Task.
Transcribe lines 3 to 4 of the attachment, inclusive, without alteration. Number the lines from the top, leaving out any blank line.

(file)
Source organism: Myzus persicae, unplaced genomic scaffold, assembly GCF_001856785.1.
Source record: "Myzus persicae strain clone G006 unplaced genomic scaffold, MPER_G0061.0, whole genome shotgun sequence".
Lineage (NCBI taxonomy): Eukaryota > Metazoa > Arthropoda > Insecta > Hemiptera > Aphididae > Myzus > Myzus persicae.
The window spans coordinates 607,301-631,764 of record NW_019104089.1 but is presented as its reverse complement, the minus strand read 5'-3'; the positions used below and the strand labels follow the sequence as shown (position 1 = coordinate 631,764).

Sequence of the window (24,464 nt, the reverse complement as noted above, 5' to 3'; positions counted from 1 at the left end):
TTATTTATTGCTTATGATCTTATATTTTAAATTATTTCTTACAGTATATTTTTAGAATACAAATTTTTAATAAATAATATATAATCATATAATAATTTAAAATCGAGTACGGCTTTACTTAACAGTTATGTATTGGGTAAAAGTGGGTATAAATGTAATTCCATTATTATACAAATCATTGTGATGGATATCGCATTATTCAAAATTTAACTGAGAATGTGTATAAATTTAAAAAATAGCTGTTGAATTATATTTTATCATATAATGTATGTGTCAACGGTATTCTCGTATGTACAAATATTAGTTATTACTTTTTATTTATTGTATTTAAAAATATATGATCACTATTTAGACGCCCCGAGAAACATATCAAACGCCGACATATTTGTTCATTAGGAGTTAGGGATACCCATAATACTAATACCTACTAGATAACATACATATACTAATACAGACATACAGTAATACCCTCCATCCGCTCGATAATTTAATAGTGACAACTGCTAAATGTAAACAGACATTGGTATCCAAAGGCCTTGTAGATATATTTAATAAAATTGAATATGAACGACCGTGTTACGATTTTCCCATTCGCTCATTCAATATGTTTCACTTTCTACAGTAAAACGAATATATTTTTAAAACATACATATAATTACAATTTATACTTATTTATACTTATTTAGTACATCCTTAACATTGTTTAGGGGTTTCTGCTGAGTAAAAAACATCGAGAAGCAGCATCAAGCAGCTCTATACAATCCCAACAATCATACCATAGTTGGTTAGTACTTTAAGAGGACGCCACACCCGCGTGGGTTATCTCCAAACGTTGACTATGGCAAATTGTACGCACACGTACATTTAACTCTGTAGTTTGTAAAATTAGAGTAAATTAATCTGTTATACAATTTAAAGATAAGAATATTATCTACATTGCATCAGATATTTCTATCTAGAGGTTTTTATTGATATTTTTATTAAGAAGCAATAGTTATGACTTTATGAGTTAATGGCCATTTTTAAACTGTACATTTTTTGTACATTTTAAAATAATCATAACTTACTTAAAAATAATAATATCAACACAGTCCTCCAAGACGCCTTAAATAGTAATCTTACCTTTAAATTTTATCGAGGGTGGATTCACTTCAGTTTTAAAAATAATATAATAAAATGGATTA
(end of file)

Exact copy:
Lineage (NCBI taxonomy): Eukaryota > Metazoa > Arthropoda > Insecta > Hemiptera > Aphididae > Myzus > Myzus persicae.
The window spans coordinates 607,301-631,764 of record NW_019104089.1 but is presented as its reverse complement, the minus strand read 5'-3'; the positions used below and the strand labels follow the sequence as shown (position 1 = coordinate 631,764).